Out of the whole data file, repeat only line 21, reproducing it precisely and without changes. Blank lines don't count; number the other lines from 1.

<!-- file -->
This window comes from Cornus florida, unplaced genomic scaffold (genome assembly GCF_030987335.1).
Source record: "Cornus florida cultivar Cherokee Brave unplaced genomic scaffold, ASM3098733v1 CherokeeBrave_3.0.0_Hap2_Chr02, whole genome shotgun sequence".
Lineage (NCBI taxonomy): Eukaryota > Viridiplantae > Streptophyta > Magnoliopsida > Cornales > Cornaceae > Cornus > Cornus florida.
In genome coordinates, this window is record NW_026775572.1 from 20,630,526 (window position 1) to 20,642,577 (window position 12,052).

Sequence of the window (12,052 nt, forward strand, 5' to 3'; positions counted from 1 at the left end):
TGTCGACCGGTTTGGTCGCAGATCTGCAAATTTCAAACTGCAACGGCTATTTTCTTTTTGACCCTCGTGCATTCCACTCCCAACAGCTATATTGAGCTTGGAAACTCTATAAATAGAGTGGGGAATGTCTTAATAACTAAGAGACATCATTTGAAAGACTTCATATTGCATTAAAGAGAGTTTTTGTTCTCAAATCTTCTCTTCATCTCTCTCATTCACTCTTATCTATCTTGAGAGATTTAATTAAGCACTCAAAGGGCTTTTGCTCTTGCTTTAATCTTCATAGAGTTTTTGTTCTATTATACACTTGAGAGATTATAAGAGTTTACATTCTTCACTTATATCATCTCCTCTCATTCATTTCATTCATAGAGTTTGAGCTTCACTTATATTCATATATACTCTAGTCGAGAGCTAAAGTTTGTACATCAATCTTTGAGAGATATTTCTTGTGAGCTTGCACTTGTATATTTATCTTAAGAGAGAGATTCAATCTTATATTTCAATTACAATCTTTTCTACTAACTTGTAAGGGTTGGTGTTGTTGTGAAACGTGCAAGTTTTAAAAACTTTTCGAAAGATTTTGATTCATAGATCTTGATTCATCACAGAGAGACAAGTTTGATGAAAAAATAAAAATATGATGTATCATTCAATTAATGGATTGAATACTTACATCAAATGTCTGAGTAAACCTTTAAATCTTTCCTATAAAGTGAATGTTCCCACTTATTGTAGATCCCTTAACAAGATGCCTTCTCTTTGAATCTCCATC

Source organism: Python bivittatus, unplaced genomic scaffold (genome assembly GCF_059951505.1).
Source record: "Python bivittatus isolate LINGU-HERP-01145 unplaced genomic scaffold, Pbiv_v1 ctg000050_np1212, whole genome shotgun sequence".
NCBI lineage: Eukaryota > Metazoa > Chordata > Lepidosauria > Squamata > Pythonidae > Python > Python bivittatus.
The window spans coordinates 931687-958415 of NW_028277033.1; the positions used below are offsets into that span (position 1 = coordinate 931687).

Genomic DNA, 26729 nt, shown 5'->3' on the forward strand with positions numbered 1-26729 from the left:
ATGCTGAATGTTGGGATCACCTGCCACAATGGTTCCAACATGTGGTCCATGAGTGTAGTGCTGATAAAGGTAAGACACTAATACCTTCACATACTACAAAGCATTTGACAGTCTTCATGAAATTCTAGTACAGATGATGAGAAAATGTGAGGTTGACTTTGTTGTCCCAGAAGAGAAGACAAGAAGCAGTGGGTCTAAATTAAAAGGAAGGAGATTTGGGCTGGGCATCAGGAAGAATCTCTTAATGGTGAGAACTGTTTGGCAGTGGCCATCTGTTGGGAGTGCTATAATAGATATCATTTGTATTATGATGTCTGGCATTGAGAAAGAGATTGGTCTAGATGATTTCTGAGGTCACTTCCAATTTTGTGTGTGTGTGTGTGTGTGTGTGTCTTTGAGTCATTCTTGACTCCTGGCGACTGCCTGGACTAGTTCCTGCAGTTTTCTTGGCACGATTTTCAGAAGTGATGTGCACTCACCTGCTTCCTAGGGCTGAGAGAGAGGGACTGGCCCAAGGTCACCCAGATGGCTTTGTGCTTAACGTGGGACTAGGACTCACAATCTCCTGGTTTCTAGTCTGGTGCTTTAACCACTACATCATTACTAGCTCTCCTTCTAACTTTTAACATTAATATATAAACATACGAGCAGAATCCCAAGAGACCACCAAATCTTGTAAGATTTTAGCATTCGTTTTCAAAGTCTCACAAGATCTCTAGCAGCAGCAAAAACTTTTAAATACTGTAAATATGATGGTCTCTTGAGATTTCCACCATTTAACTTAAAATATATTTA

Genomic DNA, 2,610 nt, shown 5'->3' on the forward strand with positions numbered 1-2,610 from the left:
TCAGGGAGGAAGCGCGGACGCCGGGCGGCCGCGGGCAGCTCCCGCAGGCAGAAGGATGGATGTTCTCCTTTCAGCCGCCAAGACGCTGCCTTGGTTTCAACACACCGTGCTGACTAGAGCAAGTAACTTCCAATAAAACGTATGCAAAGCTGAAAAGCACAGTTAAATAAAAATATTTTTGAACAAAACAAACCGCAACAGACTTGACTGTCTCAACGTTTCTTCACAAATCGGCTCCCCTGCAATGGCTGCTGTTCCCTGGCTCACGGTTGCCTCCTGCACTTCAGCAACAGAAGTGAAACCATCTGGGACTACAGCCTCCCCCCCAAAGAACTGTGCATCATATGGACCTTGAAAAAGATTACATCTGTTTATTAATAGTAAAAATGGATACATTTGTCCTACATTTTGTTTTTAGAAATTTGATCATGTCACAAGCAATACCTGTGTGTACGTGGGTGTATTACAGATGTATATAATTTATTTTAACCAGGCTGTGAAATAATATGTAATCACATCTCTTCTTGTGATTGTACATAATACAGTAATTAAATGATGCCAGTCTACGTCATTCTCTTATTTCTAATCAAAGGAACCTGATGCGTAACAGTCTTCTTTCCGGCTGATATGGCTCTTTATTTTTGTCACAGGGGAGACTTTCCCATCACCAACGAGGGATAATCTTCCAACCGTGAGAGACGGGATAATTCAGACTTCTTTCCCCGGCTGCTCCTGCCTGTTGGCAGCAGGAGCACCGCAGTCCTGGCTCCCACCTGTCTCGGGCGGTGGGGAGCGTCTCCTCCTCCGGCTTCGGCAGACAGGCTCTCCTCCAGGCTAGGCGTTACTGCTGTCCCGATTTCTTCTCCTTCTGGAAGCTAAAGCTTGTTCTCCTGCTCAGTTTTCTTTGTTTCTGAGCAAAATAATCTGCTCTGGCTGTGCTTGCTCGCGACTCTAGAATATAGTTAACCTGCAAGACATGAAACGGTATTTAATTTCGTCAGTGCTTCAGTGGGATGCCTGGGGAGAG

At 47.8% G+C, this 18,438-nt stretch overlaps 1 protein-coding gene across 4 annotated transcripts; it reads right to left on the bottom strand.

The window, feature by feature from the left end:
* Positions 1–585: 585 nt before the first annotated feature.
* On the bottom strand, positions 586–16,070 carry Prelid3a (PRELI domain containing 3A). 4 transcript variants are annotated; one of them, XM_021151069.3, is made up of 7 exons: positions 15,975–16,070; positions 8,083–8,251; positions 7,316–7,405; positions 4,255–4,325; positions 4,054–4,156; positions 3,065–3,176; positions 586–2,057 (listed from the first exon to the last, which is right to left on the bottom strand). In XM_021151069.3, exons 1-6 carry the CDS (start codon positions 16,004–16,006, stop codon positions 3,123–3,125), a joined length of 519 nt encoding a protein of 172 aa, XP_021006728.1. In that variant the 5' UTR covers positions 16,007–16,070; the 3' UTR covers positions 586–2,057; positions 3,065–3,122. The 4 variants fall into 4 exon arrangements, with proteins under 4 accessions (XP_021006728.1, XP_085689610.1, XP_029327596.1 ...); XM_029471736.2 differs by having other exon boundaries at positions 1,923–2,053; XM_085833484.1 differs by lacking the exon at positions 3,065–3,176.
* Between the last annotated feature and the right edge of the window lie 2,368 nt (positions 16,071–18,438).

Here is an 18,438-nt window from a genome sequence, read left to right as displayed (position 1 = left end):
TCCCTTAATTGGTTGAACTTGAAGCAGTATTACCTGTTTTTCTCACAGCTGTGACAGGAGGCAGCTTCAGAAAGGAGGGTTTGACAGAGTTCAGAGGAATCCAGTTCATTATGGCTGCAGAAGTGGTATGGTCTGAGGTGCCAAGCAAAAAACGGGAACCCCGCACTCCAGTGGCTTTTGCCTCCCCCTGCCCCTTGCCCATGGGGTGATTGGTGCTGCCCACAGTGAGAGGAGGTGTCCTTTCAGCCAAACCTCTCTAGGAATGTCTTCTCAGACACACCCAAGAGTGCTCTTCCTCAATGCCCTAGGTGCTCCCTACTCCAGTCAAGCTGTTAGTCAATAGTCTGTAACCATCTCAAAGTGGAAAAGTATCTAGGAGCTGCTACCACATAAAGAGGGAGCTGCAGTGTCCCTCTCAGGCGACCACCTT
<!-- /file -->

TCCCTTAATTGGTTGAACTTGAAGCAGTATTACCTGTTTTTCTCACAGCTGTGACAGGAGGCAGCTTCAGAAAGGAGGGTTTGACAGAGTTCAGAGGAATCCAGTTCATTATGGCTGCAGAAGTGGTATGGTCTGAGGTGCCAAGCAAAAAACGGGAACCCCGCACTCCAGTGGCTTTTGCCTCCCCCTGCCCCTTGCCCATGGGGTGATTGGTGCTGCCCACAGTGAGAGGAGGTGTCCTTTCAGCCAAACCTCTCTAGGAATGTCTTCTCAGACACACCCAAGAGTGCTCTTCCTCAATGCCCTAGGTGCTCCCTACTCCAGTCAAGCTGTTAGTCAATAGTCTGTAACCATCTCAAAGTGGAAAAGTATCTAGGAGCTGCTACCACATAAAGAGGGAGCTGCAGTGTCCCTCTCAGGCGACCACCTT